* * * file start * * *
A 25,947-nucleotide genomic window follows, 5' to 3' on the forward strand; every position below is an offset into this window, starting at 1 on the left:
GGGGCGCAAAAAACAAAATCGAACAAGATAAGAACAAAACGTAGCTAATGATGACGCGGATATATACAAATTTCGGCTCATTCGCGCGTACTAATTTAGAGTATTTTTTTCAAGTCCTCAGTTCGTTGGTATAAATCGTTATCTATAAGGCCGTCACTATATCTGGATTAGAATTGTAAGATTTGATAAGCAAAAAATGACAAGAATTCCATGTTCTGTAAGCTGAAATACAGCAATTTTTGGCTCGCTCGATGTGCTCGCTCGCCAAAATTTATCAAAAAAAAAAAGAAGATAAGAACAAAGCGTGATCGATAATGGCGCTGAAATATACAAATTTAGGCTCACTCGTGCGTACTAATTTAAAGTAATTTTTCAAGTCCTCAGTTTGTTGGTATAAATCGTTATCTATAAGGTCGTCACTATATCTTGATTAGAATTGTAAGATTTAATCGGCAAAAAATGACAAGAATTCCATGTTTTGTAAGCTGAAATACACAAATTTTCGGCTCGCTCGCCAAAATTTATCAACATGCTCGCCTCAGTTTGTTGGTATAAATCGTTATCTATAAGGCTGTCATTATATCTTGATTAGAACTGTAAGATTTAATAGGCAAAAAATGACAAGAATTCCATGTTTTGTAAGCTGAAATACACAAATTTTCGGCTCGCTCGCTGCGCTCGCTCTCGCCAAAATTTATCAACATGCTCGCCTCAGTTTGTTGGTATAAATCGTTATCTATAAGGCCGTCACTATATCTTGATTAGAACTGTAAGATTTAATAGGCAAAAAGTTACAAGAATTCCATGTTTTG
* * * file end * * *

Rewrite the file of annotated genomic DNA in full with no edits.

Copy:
A 25,947-nucleotide genomic window follows, 5' to 3' on the forward strand; every position below is an offset into this window, starting at 1 on the left:
GGGGCGCAAAAAACAAAATCGAACAAGATAAGAACAAAACGTAGCTAATGATGACGCGGATATATACAAATTTCGGCTCATTCGCGCGTACTAATTTAGAGTATTTTTTTCAAGTCCTCAGTTCGTTGGTATAAATCGTTATCTATAAGGCCGTCACTATATCTGGATTAGAATTGTAAGATTTGATAAGCAAAAAATGACAAGAATTCCATGTTCTGTAAGCTGAAATACAGCAATTTTTGGCTCGCTCGATGTGCTCGCTCGCCAAAATTTATCAAAAAAAAAAAGAAGATAAGAACAAAGCGTGATCGATAATGGCGCTGAAATATACAAATTTAGGCTCACTCGTGCGTACTAATTTAAAGTAATTTTTCAAGTCCTCAGTTTGTTGGTATAAATCGTTATCTATAAGGTCGTCACTATATCTTGATTAGAATTGTAAGATTTAATCGGCAAAAAATGACAAGAATTCCATGTTTTGTAAGCTGAAATACACAAATTTTCGGCTCGCTCGCCAAAATTTATCAACATGCTCGCCTCAGTTTGTTGGTATAAATCGTTATCTATAAGGCTGTCATTATATCTTGATTAGAACTGTAAGATTTAATAGGCAAAAAATGACAAGAATTCCATGTTTTGTAAGCTGAAATACACAAATTTTCGGCTCGCTCGCTGCGCTCGCTCTCGCCAAAATTTATCAACATGCTCGCCTCAGTTTGTTGGTATAAATCGTTATCTATAAGGCCGTCACTATATCTTGATTAGAACTGTAAGATTTAATAGGCAAAAAGTTACAAGAATTCCATGTTTTG